By Rose L. Thayer
Killeen Daily Herald
Sandra Williams-Anderson had never heard of sickle cell disease until she became pregnant.
Doctors informed her that since she and the father of her child carried the sickle cell trait, there was a 25 percent chance their child could be born with the disease.
"She's my one in four," Williams-Anderson said of her daughter, Djenne Williams. The Killeen High School student died in March; she would have turned 16 in July.
"Having a child, I never expected that I would have to do any of this. I thought I would go first," Williams-Anderson said. "I'm planning a sweet 16 birthday party; what happened?"
Instead of picking out a dress and making plans for a party, she had to plan a funeral. "I had to trick myself in my head that this was her sweet 16 and that's how I got through," Williams-Anderson said.
It was spring break and Djenne hadn't been feeling well for a couple days, but her mother said she was adamant that she didn't want to go to the doctor. While cooking Djenne's favorite dinner, spaghetti and cheesy bread, Williams-Anderson brought her daughter a bowl of grapes to snack on while she rested in bed.
She went back down to get her some Gatorade, and when she returned, she made a joke to her daughter. "She didn't laugh, and I was like, 'I made a funny, what's wrong?'"
That's when Williams-Anderson realized her daughter wasn't breathing.
A hospital regular
Djenne was diagnosed at 1-month-old with sickle cell disease, spending much of her life in and out of the hospital. By age 5, her spleen, gall bladder and appendix had been removed.
"The up side was, when she wasn't sick she was normal," Williams-Anderson said.
"(Sickle cell disease) is manageable, but there's not a cure for it," said Dr. Mani Subramanian, hematologist in Killeen.
About 10 percent of the population carries the inherited sickle cell trait and 1 to 2 percent have the disease. About 1,000 babies are born with the disease each year in the United States.
Normal red blood cells are pliable and round, squeezing easily through the body. When people have sickle cell disease, which requires inheriting the trait from both parents, their hemoglobin mutates - crystallizing and changing the shape of the red blood cell to have sharp edges, resembling a sickle. Patients often suffer from episodes of extreme pain and with severe anemia.
"(Sickle cell patients) end up in the hospital from a very young age to all their life, anywhere from two to 10 times a year for pain management," Subramanian said. "That's their lifestyle. They spend a lot of time in the hospital."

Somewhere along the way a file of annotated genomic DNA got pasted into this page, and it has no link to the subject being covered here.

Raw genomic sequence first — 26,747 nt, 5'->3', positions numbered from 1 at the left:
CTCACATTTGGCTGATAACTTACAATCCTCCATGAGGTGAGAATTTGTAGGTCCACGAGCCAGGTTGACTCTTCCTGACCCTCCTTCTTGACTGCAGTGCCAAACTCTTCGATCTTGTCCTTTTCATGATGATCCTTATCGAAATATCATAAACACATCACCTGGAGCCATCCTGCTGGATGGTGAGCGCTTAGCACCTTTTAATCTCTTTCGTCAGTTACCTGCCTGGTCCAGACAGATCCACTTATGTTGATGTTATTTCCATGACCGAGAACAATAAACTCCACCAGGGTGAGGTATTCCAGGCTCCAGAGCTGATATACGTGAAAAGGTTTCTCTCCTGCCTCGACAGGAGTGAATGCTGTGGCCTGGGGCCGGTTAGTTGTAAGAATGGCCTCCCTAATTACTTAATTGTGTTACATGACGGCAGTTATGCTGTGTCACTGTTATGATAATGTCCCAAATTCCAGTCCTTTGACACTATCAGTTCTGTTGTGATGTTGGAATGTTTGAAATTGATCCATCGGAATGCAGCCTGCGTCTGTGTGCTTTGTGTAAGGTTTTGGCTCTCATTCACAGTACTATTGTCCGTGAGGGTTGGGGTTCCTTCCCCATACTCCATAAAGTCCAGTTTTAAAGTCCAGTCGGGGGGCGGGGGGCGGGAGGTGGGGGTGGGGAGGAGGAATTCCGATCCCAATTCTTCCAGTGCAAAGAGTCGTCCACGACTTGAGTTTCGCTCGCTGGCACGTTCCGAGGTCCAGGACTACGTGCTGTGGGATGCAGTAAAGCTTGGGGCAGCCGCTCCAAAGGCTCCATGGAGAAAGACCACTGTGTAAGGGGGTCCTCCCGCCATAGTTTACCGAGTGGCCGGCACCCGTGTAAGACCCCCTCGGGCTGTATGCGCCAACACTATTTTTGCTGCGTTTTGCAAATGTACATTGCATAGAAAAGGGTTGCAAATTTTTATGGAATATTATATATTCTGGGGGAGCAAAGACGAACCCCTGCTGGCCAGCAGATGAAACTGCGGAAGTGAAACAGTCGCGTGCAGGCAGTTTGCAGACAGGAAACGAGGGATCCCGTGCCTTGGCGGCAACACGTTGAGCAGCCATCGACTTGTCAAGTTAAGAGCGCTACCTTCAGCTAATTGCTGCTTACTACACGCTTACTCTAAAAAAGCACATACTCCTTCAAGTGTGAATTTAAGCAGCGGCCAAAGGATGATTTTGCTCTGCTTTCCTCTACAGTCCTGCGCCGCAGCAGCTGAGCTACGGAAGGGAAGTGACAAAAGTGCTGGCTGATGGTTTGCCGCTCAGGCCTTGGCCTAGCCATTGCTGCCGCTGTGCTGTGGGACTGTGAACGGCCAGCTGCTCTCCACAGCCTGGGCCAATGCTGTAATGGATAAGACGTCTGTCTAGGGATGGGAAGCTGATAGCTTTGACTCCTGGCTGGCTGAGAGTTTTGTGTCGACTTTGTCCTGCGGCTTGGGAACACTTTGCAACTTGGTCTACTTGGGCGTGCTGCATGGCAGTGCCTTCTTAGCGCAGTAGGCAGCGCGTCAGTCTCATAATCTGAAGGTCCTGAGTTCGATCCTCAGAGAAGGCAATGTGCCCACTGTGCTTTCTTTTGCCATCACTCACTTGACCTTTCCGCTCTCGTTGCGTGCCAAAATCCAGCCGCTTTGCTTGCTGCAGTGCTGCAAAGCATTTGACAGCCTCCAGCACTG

Taking charge of life
Many patients, such as Jazmine Mike of Killeen, have to go into the hospital once a month for a blood transfusion, which takes about six hours.
Mike has struggled with the disease all her life, but has never let it stop her. The 19-year-old graduated from Ellison High School in May and now works at the YMCA's after-school care program in Killeen. She takes seven medications and has a permanent port-a-catheter in her chest.
Despite everything, Mike's mother, Jackie Bates, said they stay very positive and hope to use their situation as an opportunity to educate others about the disease.
"I want to be an advocate, not just for my child, but for others too," Bates said. "It's a serious disease that can take your life. We're blessed. We've almost lost her three different times, but I saw her graduate."
Both Bates and Williams-Anderson have sons who are carriers of the sickle cell trait, so they work with the local sickle cell organization to educate people about getting tested.
There are no symptoms in carriers of the sickle cell trait, but if they have a child with another carrier, such as Dejenne's parents, there's a 25 percent chance the child will have sickle cell disease. "Testing is widely available and easy to get done," Subramanian said.
Even though Williams-Anderson's sons are only 2- and 3-years-old, she's preparing them about their medical history and status. "I have to educate my boys that they have the trait, and if they get with someone who also has the trait, they could have a son or daughter, and I could have a grandkid with the same issues as Djenne."
Williams-Anderson said she hopes that through education and awareness she can help just one person. "It's like a journey for me. I always knew when I had her, God gave her this for a reason. She did her part with carrying the disease for almost 16 years. I can't imagine the things she felt," she said. "I really want to do something for her, and I feel like this is a way."
Contact Rose L. Thayer at firstname.lastname@example.org or (254) 501-7463.
Follow her on Twitter at KDHreporter.
September is sickle cell awareness month. The Central Texas Sickle Cell Anemia Association works to educate the community about the disease. For more information about the association's local efforts, visit the website, www.centexsicklecell.org.